Stop neglecting women’s healthcare and welfare
October 29, 2015
While women’s health is often neglected in talks between politicians, research institutions and even clinical settings, I never expected an esteemed medical school to jump on board as well.
This is exactly what happened when University of Missouri ended its 26 year relationship with Planned Parenthood, canceling all ten of its contracts with the family planning provider.
Before this decision, medical and nursing students were given the option to complete a training rotation in comprehensive women’s health care at local Planned Parenthood clinics.
Now, future physicians graduating from University of Missouri will no longer receive the option of gaining experience working in a center specifically designated for under-insured women, a setback in the progression for women’s health care.
This move was made during a state investigation into the organization after a series of heavily edited undercover videos were purported to show Planned Parenthood selling fetal parts after abortions.
Despite the fact that multiple state investigations and a federal investigation into Planned Parenthood have so far turned up nothing, the University of Missouri decided to give in to government pressure and sent the message to the rest of the country that women’s health care, and especially for those uninsured, is not a serious priority.
This decision sets a dangerous precedent for students and citizens alike.
As many of us are women, have mothers, sisters or may have daughters in the future, it is time to start treating the issue of women’s health care as a serious matter or it will continue to be pushed aside.
Basic health care, family planning and obstetric services are essential for women, yet are unavailable to many; in fact, approximately 19 million women in the U.S. are uninsured. Women are less likely than men to be insured through their own jobs — 35 percent versus 45 percent, respectively.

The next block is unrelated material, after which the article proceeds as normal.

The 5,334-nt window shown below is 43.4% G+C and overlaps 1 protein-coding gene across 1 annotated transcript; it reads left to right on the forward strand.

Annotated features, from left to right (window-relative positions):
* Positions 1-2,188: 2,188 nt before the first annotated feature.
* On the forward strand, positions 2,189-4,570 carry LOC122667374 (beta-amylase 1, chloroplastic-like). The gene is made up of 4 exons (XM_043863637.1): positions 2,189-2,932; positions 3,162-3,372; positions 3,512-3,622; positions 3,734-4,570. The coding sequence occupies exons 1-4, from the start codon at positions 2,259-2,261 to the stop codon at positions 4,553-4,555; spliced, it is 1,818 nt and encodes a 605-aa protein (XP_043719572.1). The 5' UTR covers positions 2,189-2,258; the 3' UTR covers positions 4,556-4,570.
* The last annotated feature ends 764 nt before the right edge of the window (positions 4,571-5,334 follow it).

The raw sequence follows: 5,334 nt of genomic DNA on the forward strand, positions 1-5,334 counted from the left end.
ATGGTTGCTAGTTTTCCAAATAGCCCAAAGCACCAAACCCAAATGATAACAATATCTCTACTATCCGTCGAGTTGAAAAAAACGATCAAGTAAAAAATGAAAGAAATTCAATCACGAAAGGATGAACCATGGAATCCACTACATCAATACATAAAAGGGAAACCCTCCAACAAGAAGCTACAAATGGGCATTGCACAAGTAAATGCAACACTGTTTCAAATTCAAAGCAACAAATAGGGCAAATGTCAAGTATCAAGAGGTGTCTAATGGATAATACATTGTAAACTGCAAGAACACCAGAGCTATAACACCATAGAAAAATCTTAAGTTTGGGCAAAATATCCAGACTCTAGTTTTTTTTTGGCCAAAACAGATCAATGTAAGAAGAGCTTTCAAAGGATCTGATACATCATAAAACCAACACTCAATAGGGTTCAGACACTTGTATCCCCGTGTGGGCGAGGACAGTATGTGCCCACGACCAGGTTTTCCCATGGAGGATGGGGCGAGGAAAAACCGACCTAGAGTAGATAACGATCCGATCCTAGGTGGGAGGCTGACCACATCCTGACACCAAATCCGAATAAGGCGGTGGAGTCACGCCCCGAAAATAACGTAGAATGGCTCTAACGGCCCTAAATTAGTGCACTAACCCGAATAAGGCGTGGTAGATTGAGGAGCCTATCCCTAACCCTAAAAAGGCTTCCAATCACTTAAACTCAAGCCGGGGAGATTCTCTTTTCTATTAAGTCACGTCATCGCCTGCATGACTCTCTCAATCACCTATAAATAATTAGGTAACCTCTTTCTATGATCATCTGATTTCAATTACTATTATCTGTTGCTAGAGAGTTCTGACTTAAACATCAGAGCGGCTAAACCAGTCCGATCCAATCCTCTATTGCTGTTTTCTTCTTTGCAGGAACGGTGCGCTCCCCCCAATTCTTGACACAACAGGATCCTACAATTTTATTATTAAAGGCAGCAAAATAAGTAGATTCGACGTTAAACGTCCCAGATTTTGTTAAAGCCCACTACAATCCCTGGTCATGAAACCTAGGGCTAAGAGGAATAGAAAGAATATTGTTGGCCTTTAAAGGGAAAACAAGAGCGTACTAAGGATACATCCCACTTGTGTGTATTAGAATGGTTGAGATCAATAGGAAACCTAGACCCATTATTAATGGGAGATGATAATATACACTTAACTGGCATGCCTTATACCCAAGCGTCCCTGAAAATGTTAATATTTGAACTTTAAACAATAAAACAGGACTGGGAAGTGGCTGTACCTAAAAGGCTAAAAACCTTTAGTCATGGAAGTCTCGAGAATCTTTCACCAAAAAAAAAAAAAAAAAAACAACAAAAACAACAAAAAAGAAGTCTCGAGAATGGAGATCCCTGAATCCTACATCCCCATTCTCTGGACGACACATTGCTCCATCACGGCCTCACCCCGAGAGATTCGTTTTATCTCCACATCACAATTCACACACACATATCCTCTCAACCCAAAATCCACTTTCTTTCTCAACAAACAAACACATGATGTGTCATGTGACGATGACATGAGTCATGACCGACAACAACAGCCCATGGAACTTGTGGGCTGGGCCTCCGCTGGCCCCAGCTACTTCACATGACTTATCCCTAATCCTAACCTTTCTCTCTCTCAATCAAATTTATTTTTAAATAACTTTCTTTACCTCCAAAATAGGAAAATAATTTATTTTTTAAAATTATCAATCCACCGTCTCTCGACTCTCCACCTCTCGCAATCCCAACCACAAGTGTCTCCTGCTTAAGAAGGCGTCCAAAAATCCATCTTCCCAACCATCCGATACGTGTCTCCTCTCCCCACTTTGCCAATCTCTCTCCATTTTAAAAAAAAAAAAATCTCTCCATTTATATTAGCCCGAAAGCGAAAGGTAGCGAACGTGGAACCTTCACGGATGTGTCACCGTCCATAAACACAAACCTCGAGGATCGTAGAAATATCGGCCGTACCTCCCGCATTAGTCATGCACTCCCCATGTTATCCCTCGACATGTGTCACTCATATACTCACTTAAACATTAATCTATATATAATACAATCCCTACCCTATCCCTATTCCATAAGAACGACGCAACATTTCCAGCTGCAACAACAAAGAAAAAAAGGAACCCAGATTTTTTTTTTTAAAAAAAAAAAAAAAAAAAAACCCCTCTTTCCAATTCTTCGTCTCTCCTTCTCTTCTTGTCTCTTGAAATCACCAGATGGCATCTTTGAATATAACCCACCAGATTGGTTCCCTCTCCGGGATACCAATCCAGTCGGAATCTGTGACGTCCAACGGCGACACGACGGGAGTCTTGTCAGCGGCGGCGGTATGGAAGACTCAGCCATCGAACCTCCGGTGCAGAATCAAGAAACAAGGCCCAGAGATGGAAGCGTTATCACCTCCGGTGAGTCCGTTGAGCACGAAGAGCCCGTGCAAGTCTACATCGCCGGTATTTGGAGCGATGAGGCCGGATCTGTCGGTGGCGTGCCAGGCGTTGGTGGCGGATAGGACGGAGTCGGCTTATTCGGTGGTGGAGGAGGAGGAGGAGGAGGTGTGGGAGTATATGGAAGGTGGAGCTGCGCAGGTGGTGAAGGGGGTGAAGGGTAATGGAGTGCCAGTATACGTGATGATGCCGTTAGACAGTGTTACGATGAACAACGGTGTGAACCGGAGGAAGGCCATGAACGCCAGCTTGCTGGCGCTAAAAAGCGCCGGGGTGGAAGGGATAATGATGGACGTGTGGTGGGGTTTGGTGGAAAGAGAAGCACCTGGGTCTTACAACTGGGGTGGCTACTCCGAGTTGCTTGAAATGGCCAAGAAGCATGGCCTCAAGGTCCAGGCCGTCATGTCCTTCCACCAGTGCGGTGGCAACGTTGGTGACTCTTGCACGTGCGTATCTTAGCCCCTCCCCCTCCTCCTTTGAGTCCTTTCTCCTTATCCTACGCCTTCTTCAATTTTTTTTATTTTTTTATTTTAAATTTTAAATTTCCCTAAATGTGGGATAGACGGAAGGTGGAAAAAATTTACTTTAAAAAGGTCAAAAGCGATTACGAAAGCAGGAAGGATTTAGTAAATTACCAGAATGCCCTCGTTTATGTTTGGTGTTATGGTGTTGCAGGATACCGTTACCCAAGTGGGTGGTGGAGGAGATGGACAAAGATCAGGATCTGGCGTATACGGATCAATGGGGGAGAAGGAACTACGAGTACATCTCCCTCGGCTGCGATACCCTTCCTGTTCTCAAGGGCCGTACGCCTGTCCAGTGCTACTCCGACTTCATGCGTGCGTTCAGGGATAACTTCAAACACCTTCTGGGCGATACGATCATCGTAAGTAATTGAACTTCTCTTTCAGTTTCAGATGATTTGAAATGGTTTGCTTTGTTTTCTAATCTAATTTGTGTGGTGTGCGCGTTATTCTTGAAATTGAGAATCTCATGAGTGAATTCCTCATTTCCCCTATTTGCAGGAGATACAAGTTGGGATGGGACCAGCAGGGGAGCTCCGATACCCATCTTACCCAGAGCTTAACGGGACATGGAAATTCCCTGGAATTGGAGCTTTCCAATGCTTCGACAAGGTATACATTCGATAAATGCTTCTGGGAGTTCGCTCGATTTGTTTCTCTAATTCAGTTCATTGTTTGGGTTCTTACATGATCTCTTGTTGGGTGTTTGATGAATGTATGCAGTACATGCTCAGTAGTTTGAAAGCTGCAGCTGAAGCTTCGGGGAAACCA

And women who are able to buy their own health insurance on the individual market often have to pay more than men for the same coverage.
That is why organizations like Planned Parenthood are so beneficial; the organization prides itself in providing a “commonsense approach to women’s health and well-being, based on respect for each individual’s right to make informed, independent decisions about health, sex, and family planning.”
Many people overlook the fact that the PP provides so many non-abortion services such as precancerous screening, birth control, family planning, HPV and PAP tests and more. Further, the organization caters to women who are uninsured and those on Medicaid – basically patients who have the most difficulty finding doctors who can see them.
With the talks of government de-funding and universities such as Mizzou cutting its affiliations with Planned Parenthood, there seems to be a blatant disregard of how all this could have major negative effects on women’s healthcare.
In 2013, Planned Parenthood treated over 2.7 million patients — patients who would otherwise not be able to gain access to quality healthcare had it not been for the organization.
Our own Planned Parenthood in Champaign accepts drop-in appointments and provides care to anyone within the community ranging from University students to local residents. The center states that “with or without insurance, you can always come to us for your health care.”
As approximately 40 percent of Champaign County residents are uninsured or receive Medicaid, it’s easy to see the benefit our local Planned Parenthood can provide for those who cannot access quality healthcare at their convenience.
With the large number of people that are helped by organizations such as Planned Parenthood, women’s health needs to be put on the forefront of political conversation and medical conversation alike.
Whether you consider yourself pro-life, pro-choice or somewhere in between, the topic of women’s health care cannot be clouded by political agendas and talks of government de-funding.
Having seen multiple family members battle through breast cancer and the amount of ignorance that surrounds topics like sexual assault, teen pregnancy and STDs from women my own age on a daily basis, women’s health is extremely important to me.
While progress in women’s healthcare in the U.S. has been substantial, we still have a long way to go to close the gap.
Kaanan is a sophomore in LAS.